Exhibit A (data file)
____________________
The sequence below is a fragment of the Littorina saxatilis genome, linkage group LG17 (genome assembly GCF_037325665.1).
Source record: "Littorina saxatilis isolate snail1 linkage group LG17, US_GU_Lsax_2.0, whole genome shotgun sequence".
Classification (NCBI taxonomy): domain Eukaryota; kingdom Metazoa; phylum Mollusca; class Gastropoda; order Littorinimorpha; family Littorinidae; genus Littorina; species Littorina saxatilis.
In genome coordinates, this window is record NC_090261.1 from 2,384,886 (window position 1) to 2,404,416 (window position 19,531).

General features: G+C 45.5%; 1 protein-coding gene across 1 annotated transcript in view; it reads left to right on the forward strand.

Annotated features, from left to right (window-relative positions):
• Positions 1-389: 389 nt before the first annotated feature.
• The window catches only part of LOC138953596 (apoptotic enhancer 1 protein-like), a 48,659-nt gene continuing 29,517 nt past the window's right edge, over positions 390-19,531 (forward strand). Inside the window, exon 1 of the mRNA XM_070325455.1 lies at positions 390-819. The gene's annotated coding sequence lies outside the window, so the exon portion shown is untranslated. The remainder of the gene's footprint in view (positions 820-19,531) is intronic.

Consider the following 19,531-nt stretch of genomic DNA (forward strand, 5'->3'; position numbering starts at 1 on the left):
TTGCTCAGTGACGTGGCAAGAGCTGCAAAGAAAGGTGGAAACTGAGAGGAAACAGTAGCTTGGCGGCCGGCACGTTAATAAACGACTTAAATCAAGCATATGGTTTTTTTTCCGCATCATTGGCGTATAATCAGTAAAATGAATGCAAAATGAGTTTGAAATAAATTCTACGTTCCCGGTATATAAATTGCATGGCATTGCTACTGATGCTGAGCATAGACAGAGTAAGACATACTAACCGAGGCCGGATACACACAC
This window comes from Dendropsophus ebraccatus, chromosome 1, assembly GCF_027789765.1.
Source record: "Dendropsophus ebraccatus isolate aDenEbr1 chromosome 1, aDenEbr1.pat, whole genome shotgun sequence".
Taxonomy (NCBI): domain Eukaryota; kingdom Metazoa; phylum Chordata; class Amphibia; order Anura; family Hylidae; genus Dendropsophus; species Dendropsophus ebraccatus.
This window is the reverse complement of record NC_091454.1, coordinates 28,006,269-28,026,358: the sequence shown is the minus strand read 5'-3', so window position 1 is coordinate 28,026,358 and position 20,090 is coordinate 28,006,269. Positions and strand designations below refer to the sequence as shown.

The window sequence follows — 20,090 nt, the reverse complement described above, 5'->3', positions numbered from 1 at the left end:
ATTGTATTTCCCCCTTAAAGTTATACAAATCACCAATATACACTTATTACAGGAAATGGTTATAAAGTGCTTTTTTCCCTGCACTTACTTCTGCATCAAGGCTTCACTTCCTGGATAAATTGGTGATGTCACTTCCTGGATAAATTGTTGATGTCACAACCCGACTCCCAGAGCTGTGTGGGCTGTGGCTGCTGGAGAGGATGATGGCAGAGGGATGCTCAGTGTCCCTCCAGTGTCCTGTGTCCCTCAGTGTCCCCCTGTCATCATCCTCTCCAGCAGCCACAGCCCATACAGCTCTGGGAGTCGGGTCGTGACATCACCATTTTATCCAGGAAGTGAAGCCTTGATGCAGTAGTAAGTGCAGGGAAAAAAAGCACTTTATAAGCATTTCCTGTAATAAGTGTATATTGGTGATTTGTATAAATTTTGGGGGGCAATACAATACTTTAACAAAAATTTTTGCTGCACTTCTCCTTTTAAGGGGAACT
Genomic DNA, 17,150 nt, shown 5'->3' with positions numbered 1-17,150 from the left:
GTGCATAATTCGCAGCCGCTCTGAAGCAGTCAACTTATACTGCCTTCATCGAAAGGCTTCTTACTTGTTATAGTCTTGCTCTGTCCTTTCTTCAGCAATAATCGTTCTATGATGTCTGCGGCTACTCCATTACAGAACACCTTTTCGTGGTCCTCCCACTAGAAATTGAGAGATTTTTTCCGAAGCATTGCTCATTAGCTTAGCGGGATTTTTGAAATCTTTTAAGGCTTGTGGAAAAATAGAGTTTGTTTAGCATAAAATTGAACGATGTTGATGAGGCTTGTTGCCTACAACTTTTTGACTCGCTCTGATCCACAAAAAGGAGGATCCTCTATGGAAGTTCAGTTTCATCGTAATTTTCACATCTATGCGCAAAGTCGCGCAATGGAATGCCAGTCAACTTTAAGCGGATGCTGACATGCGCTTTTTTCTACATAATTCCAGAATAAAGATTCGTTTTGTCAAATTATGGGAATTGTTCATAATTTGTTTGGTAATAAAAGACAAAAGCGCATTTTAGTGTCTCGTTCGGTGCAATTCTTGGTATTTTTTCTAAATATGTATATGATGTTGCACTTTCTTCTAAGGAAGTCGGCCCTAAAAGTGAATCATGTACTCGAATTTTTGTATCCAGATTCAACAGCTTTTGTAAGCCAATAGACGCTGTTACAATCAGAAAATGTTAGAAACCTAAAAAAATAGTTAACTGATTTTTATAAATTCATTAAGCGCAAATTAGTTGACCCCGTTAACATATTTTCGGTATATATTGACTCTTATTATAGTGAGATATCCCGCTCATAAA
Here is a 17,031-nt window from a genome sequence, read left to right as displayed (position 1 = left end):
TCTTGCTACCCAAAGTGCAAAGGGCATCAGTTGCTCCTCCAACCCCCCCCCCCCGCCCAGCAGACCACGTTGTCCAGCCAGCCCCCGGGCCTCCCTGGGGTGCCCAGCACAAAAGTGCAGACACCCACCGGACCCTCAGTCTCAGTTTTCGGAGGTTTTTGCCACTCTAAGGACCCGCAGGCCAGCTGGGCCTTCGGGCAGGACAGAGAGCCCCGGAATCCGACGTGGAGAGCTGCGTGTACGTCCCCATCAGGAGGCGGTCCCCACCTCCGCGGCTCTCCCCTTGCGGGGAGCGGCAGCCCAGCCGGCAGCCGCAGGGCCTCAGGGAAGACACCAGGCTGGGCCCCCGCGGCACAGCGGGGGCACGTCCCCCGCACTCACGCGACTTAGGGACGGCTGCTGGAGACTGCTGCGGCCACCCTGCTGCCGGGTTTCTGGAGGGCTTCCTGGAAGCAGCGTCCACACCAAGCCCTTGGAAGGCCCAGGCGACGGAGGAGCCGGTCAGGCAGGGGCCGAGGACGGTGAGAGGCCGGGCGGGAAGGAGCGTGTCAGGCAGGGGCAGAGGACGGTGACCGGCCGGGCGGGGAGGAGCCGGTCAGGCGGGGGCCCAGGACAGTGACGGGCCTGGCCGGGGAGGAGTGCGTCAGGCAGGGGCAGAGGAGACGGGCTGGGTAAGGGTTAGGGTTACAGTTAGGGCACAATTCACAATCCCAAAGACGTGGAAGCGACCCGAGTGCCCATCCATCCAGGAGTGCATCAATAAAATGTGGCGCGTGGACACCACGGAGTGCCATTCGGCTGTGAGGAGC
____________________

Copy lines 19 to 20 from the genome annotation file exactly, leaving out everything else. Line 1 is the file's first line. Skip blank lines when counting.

Here is a 17,031-nt window from a genome sequence, read left to right as displayed (position 1 = left end):
TCTTGCTACCCAAAGTGCAAAGGGCATCAGTTGCTCCTCCAACCCCCCCCCCCCGCCCAGCAGACCACGTTGTCCAGCCAGCCCCCGGGCCTCCCTGGGGTGCCCAGCACAAAAGTGCAGACACCCACCGGACCCTCAGTCTCAGTTTTCGGAGGTTTTTGCCACTCTAAGGACCCGCAGGCCAGCTGGGCCTTCGGGCAGGACAGAGAGCCCCGGAATCCGACGTGGAGAGCTGCGTGTACGTCCCCATCAGGAGGCGGTCCCCACCTCCGCGGCTCTCCCCTTGCGGGGAGCGGCAGCCCAGCCGGCAGCCGCAGGGCCTCAGGGAAGACACCAGGCTGGGCCCCCGCGGCACAGCGGGGGCACGTCCCCCGCACTCACGCGACTTAGGGACGGCTGCTGGAGACTGCTGCGGCCACCCTGCTGCCGGGTTTCTGGAGGGCTTCCTGGAAGCAGCGTCCACACCAAGCCCTTGGAAGGCCCAGGCGACGGAGGAGCCGGTCAGGCAGGGGCCGAGGACGGTGAGAGGCCGGGCGGGAAGGAGCGTGTCAGGCAGGGGCAGAGGACGGTGACCGGCCGGGCGGGGAGGAGCCGGTCAGGCGGGGGCCCAGGACAGTGACGGGCCTGGCCGGGGAGGAGTGCGTCAGGCAGGGGCAGAGGAGACGGGCTGGGTAAGGGTTAGGGTTACAGTTAGGGCACAATTCACAATCCCAAAGACGTGGAAGCGACCCGAGTGCCCATCCATCCAGGAGTGCATCAATAAAATGTGGCGCGTGGACACCACGGAGTGCCATTCGGCTGTGAGGAGC